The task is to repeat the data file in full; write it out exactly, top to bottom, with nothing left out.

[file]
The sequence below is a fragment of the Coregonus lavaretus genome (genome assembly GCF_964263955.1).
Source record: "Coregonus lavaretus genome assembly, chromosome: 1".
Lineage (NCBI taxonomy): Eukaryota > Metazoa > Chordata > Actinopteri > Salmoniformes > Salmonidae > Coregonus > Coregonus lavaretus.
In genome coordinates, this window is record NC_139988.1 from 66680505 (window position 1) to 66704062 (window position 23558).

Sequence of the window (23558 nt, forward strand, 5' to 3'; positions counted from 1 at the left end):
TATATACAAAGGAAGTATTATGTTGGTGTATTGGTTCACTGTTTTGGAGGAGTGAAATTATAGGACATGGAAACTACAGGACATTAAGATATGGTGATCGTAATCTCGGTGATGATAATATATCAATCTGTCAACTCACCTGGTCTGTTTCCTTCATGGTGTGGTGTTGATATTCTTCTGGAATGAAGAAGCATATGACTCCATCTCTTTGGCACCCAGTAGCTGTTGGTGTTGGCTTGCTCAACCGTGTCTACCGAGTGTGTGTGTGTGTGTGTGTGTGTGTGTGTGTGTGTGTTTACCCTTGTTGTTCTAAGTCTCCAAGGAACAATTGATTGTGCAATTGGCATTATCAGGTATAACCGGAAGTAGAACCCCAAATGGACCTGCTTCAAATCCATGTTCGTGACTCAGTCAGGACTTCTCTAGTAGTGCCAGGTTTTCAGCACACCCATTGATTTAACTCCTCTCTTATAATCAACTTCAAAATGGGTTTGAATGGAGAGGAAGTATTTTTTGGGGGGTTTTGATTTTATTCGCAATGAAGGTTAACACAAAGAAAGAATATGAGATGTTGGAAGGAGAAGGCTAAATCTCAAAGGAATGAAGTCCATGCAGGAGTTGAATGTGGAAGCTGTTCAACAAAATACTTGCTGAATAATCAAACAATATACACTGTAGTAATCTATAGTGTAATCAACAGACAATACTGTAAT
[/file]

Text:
The sequence below is a fragment of the Coregonus lavaretus genome (genome assembly GCF_964263955.1).
Source record: "Coregonus lavaretus genome assembly, chromosome: 1".
Lineage (NCBI taxonomy): Eukaryota > Metazoa > Chordata > Actinopteri > Salmoniformes > Salmonidae > Coregonus > Coregonus lavaretus.
In genome coordinates, this window is record NC_139988.1 from 66680505 (window position 1) to 66704062 (window position 23558).

Sequence of the window (23558 nt, forward strand, 5' to 3'; positions counted from 1 at the left end):
TATATACAAAGGAAGTATTATGTTGGTGTATTGGTTCACTGTTTTGGAGGAGTGAAATTATAGGACATGGAAACTACAGGACATTAAGATATGGTGATCGTAATCTCGGTGATGATAATATATCAATCTGTCAACTCACCTGGTCTGTTTCCTTCATGGTGTGGTGTTGATATTCTTCTGGAATGAAGAAGCATATGACTCCATCTCTTTGGCACCCAGTAGCTGTTGGTGTTGGCTTGCTCAACCGTGTCTACCGAGTGTGTGTGTGTGTGTGTGTGTGTGTGTGTGTGTGTGTTTACCCTTGTTGTTCTAAGTCTCCAAGGAACAATTGATTGTGCAATTGGCATTATCAGGTATAACCGGAAGTAGAACCCCAAATGGACCTGCTTCAAATCCATGTTCGTGACTCAGTCAGGACTTCTCTAGTAGTGCCAGGTTTTCAGCACACCCATTGATTTAACTCCTCTCTTATAATCAACTTCAAAATGGGTTTGAATGGAGAGGAAGTATTTTTTGGGGGGTTTTGATTTTATTCGCAATGAAGGTTAACACAAAGAAAGAATATGAGATGTTGGAAGGAGAAGGCTAAATCTCAAAGGAATGAAGTCCATGCAGGAGTTGAATGTGGAAGCTGTTCAACAAAATACTTGCTGAATAATCAAACAATATACACTGTAGTAATCTATAGTGTAATCAACAGACAATACTGTAAT